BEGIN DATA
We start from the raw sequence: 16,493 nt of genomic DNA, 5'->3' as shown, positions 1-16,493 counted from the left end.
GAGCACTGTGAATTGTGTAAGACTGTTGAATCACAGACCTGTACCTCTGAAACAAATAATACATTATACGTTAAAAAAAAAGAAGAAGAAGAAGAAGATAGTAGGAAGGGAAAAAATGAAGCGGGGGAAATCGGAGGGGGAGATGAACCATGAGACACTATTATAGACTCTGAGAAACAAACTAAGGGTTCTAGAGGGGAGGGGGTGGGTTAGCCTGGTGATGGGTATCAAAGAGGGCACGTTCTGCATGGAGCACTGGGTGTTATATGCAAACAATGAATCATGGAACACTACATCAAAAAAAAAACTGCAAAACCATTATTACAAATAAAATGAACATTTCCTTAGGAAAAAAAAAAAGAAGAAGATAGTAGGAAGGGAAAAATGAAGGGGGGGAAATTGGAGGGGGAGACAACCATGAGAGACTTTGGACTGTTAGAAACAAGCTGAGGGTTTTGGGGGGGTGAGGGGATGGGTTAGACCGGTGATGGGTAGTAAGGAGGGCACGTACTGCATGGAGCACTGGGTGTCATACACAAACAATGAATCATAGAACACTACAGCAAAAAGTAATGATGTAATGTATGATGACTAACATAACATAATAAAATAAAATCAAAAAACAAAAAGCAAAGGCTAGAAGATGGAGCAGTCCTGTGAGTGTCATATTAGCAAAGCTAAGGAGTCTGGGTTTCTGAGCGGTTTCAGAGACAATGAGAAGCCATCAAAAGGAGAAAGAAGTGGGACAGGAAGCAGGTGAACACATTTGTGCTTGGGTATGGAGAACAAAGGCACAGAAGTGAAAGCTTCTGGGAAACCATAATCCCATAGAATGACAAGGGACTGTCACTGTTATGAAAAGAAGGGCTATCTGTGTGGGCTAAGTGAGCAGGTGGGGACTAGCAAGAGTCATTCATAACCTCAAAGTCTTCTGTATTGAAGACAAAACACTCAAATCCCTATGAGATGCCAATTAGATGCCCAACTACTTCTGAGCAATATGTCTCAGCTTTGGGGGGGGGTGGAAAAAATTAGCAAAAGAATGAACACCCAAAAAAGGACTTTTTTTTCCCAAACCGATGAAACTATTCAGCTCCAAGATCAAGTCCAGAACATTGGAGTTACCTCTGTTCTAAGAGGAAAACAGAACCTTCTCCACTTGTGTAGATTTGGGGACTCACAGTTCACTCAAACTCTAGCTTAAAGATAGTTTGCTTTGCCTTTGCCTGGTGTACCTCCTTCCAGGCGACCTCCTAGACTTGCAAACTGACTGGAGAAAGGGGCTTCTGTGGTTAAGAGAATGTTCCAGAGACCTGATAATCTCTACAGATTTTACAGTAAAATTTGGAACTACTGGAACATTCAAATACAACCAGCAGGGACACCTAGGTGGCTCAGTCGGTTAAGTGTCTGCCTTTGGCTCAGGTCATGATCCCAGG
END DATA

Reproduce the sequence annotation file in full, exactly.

We start from the raw sequence: 16,493 nt of genomic DNA, 5'->3' as shown, positions 1-16,493 counted from the left end.
GAGCACTGTGAATTGTGTAAGACTGTTGAATCACAGACCTGTACCTCTGAAACAAATAATACATTATACGTTAAAAAAAAAGAAGAAGAAGAAGAAGATAGTAGGAAGGGAAAAAATGAAGCGGGGGAAATCGGAGGGGGAGATGAACCATGAGACACTATTATAGACTCTGAGAAACAAACTAAGGGTTCTAGAGGGGAGGGGGTGGGTTAGCCTGGTGATGGGTATCAAAGAGGGCACGTTCTGCATGGAGCACTGGGTGTTATATGCAAACAATGAATCATGGAACACTACATCAAAAAAAAAACTGCAAAACCATTATTACAAATAAAATGAACATTTCCTTAGGAAAAAAAAAAAGAAGAAGATAGTAGGAAGGGAAAAATGAAGGGGGGGAAATTGGAGGGGGAGACAACCATGAGAGACTTTGGACTGTTAGAAACAAGCTGAGGGTTTTGGGGGGGTGAGGGGATGGGTTAGACCGGTGATGGGTAGTAAGGAGGGCACGTACTGCATGGAGCACTGGGTGTCATACACAAACAATGAATCATAGAACACTACAGCAAAAAGTAATGATGTAATGTATGATGACTAACATAACATAATAAAATAAAATCAAAAAACAAAAAGCAAAGGCTAGAAGATGGAGCAGTCCTGTGAGTGTCATATTAGCAAAGCTAAGGAGTCTGGGTTTCTGAGCGGTTTCAGAGACAATGAGAAGCCATCAAAAGGAGAAAGAAGTGGGACAGGAAGCAGGTGAACACATTTGTGCTTGGGTATGGAGAACAAAGGCACAGAAGTGAAAGCTTCTGGGAAACCATAATCCCATAGAATGACAAGGGACTGTCACTGTTATGAAAAGAAGGGCTATCTGTGTGGGCTAAGTGAGCAGGTGGGGACTAGCAAGAGTCATTCATAACCTCAAAGTCTTCTGTATTGAAGACAAAACACTCAAATCCCTATGAGATGCCAATTAGATGCCCAACTACTTCTGAGCAATATGTCTCAGCTTTGGGGGGGGGTGGAAAAAATTAGCAAAAGAATGAACACCCAAAAAAGGACTTTTTTTTCCCAAACCGATGAAACTATTCAGCTCCAAGATCAAGTCCAGAACATTGGAGTTACCTCTGTTCTAAGAGGAAAACAGAACCTTCTCCACTTGTGTAGATTTGGGGACTCACAGTTCACTCAAACTCTAGCTTAAAGATAGTTTGCTTTGCCTTTGCCTGGTGTACCTCCTTCCAGGCGACCTCCTAGACTTGCAAACTGACTGGAGAAAGGGGCTTCTGTGGTTAAGAGAATGTTCCAGAGACCTGATAATCTCTACAGATTTTACAGTAAAATTTGGAACTACTGGAACATTCAAATACAACCAGCAGGGACACCTAGGTGGCTCAGTCGGTTAAGTGTCTGCCTTTGGCTCAGGTCATGATCCCAGG